When used creatively, computers and the internet are miraculous, wondrous inventions. They have made so many lives better, including my own. But my boys aren't using computers creatively, they're slaves to it, they're getting sucked into someone else's creative output, and getting absolutely zero back (except an inflated sense of self and some serious attitude).

It's no wonder, then, that the likes of Steve Jobs (and others in Silicon Valley) refused to give their own kids iGadgets. According to a 2010 interview by Nick Bilton in the New York Times, Apple's now deceased co-founder and CEO, Jobs, said his own kids had never used Apple's iPad:

                 "We limit how much technology our kids use at home."

Do you think Jobs (or Bill Gates for that matter) would have created all they've created if they'd grown up glued to an iPad? I doubt it. I bet they were chucked out of the house and made to find their own entertainment, just like I was. I may still be in my 40s but I, too, grew up in an era where computers were something you read about in sci-fi novels. Mystical and out of reach. Hell, TV hadn't even found its way to my hometown in Papua New Guinea. There was nothing to entertain me but life itself. (How lucky I was!)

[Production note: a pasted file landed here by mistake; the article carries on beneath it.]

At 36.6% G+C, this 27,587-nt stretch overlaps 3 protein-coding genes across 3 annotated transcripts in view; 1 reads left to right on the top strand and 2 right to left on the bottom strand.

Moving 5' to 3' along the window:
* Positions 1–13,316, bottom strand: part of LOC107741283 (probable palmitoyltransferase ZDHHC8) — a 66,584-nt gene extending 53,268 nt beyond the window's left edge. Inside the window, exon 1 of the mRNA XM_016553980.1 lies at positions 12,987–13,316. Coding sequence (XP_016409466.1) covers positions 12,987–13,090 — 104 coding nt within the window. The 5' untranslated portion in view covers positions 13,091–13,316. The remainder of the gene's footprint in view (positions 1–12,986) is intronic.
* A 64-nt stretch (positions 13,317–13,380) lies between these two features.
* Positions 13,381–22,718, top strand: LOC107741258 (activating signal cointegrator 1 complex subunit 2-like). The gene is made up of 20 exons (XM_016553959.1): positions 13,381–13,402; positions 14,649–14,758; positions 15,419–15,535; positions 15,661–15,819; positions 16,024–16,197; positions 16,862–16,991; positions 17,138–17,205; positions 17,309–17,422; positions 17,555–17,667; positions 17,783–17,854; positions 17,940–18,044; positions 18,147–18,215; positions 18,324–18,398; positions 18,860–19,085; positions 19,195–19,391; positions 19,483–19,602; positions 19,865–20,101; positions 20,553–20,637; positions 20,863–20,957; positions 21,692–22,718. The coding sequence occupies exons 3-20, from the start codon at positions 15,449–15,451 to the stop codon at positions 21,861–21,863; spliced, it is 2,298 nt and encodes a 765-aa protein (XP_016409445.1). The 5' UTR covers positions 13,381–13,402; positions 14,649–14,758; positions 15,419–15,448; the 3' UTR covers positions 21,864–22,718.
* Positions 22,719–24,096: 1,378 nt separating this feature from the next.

There were no screens, there were no shortcuts and redo buttons when I was 11. If you were bored, you were bored, suck it up! If you stuffed up, you stuffed up. If you failed, you failed. Then you dusted yourself off and you got on with it, usually outside, with something analogue, like a toy or a bike, a book or pen and paper.

This new generation wouldn't know what to do with any of those things. And I'm not exaggerating--my son was given some incredible toys for his birthday, actual physical toys, including a remote control helicopter and a DIY solar robot (things my brothers and I would have KILLED for at his age). Those toys are still sitting on his bedroom floor, largely untouched. The robot has not even found its way out of the box yet. His birthday was six weeks ago. It breaks my heart. 

And try putting a book or a pen and paper in your child's hands and see how long it lasts. Some will be satisfied for a little while, most will find their way back to a screen, like moths to the flame, as soon as you go and put the washing out.

We've enrolled our boys in sports, and lots of it (soccer, Aussie Rules football, boxing, Futsal...), but you get the feeling they're only humouring you so they can earn enough brownie points to get back on the PlayStation.